This just in………….
This beautiful (and very clever morphing), with music by Yo Yo Ma. 500 Years of Female Portraits in Western Art
Music: Bach’s Sarabande from Suite for Solo Cello No. 1 in G Major, BWV 1007 performed by Yo-Yo Ma
Nominated as Most Creative Video 2nd Annual YouTube Awards
This just in from a colleague.
A Review of Edith Efron’s The Apocalyptics
In 1984, while doing my dissertation research in toxicology, I received a complimentary copy of the first edition of Edith Efron’s impressive tome, The Apocalyptics. Since then, it has become quite worn and “supplemented” with so much highlighting, underlining, and notes in the margins of almost every page, that I recently ordered a copy of the most recent edition for my office, to have it on hand against the unlikely event that a co-worker ever shows an interest.
Edith Efron was a journalist, not a scientist. In what she described as “an intellectual detective story”, she compiled a mountain of historical facts that told the seldom acknowledged story of how “apocalyptic” environmentalism evolved from the scientifically bankrupt assumptions of a few ambitious doomsayers to become the governmental behemoth that, for good and ill, still shapes society, today.
Even though politics has always played a much more important role than science ever did in the development of environmental policy, Efron displayed an understanding of the relevant science which impressed many luminaries in the scientific community, at the time, ranging from Frederick Oehme, then President of the Society of Toxicology, to the world-renowned Bruce Ames, professor at UC Berkeley and member of the National Academy of Sciences. Director A.M. Weinburg of Oak Ridge, who had coined the term “trans-science” 12 years earlier, described Efron’s book as “a profoundly important challenge to the environmental movement”, noting that “If Rachel Carson’s ‘Silent Spring’ is the ‘Uncle Tom’s Cabin’ of environmental cancer, then Edith Efron’s ‘The Apocalyptics’ is its ‘J’Accuse'”.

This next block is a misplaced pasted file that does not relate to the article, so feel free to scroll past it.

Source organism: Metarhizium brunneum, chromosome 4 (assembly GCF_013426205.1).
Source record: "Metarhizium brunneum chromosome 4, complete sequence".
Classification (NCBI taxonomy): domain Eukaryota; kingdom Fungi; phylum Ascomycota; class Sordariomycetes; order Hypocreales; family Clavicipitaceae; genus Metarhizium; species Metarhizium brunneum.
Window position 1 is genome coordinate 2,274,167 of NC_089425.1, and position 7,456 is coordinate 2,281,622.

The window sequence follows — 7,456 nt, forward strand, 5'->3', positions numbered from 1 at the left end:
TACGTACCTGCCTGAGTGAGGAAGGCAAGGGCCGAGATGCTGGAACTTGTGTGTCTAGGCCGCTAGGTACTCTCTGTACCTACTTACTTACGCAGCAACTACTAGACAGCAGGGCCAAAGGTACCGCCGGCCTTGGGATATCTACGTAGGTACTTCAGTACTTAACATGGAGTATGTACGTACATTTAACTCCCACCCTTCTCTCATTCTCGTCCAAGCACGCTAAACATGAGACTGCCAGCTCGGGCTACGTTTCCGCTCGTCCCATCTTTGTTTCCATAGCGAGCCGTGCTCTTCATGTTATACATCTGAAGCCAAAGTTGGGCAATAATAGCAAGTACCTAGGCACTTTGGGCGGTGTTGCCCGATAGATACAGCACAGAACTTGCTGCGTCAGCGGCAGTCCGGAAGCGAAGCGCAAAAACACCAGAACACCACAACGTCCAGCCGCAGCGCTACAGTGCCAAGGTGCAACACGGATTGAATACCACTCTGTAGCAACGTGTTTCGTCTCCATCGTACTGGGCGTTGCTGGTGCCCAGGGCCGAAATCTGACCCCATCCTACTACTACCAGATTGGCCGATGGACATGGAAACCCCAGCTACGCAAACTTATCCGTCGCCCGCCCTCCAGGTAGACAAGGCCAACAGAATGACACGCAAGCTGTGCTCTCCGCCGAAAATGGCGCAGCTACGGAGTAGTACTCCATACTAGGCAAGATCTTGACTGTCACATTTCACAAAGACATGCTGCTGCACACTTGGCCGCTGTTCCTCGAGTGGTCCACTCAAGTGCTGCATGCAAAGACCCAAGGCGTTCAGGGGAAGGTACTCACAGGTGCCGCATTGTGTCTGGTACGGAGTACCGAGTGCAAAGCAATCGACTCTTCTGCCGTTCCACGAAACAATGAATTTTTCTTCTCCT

(The Apocalyptics lacks the sentimental charm and poetic alarm of ‘Silent Spring’, but it has the advantage of being far more accurate, both scientifically and historically.)
Professor Shimkin of the University of California at San Diego called The Apocalyptics “a monumental investigation”, adding what turned out to be the overly optimistic hope that “responsible toxicologists, cancer specialists and regulators will derive the lessons to be learned from Efron’s inquiry.” After working in this field for some 25 years, now, I understand why Dr. Shimkin’s hope was unrealistic, but I am still deeply disappointed that his hope remains, for the most part, unrealized.
If, regardless of what the ideologues of your chosen political party would have you believe, you are among that small minority of people who actually want to understand both the difference between science fiction and science fact in environmentalism, and the process by which the former came to masquerade as the latter in public policy, then this book is for you.
(Incidentally, for those who mistakenly think it should matter, I am a lifelong democrat. However, I am a scientist first, and always will be.)
Finally, don’t be put off by the age of the first edition. As a veteran government toxicologist, I can assure you that nothing in this book is “dated.” Today, the forces of error that were exposed in Efron’s original masterpiece have only become more powerful. And, the general public has been effectively trained to dismiss out of hand any “politically incorrect” science as nothing more than industry propaganda. The first time I read this book, the irony of its Orwellian publication date (1984) didn’t dawn on me. Now, almost 27 years later, that irony is painfully obvious.